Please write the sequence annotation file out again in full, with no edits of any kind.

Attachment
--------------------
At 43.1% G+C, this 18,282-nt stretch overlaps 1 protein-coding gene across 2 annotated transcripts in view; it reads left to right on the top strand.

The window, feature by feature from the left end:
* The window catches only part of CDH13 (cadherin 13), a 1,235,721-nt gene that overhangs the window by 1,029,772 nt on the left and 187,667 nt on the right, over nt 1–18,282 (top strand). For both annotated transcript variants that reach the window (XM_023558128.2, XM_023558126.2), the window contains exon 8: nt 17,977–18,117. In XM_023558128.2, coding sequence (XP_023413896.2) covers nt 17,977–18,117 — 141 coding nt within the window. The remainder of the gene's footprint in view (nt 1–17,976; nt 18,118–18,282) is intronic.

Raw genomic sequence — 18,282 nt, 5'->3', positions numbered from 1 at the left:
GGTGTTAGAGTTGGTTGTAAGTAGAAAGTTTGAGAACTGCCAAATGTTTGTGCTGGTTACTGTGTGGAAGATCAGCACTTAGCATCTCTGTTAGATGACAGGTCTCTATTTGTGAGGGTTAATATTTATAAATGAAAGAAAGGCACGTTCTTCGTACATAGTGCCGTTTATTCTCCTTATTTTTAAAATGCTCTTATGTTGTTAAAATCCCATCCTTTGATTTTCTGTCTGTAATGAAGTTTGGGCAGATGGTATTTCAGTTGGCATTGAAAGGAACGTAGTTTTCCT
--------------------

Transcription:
At 43.1% G+C, this 18,282-nt stretch overlaps 1 protein-coding gene across 2 annotated transcripts in view; it reads left to right on the top strand.

The window, feature by feature from the left end:
* The window catches only part of CDH13 (cadherin 13), a 1,235,721-nt gene that overhangs the window by 1,029,772 nt on the left and 187,667 nt on the right, over nt 1–18,282 (top strand). For both annotated transcript variants that reach the window (XM_023558128.2, XM_023558126.2), the window contains exon 8: nt 17,977–18,117. In XM_023558128.2, coding sequence (XP_023413896.2) covers nt 17,977–18,117 — 141 coding nt within the window. The remainder of the gene's footprint in view (nt 1–17,976; nt 18,118–18,282) is intronic.

Raw genomic sequence — 18,282 nt, 5'->3', positions numbered from 1 at the left:
GGTGTTAGAGTTGGTTGTAAGTAGAAAGTTTGAGAACTGCCAAATGTTTGTGCTGGTTACTGTGTGGAAGATCAGCACTTAGCATCTCTGTTAGATGACAGGTCTCTATTTGTGAGGGTTAATATTTATAAATGAAAGAAAGGCACGTTCTTCGTACATAGTGCCGTTTATTCTCCTTATTTTTAAAATGCTCTTATGTTGTTAAAATCCCATCCTTTGATTTTCTGTCTGTAATGAAGTTTGGGCAGATGGTATTTCAGTTGGCATTGAAAGGAACGTAGTTTTCCT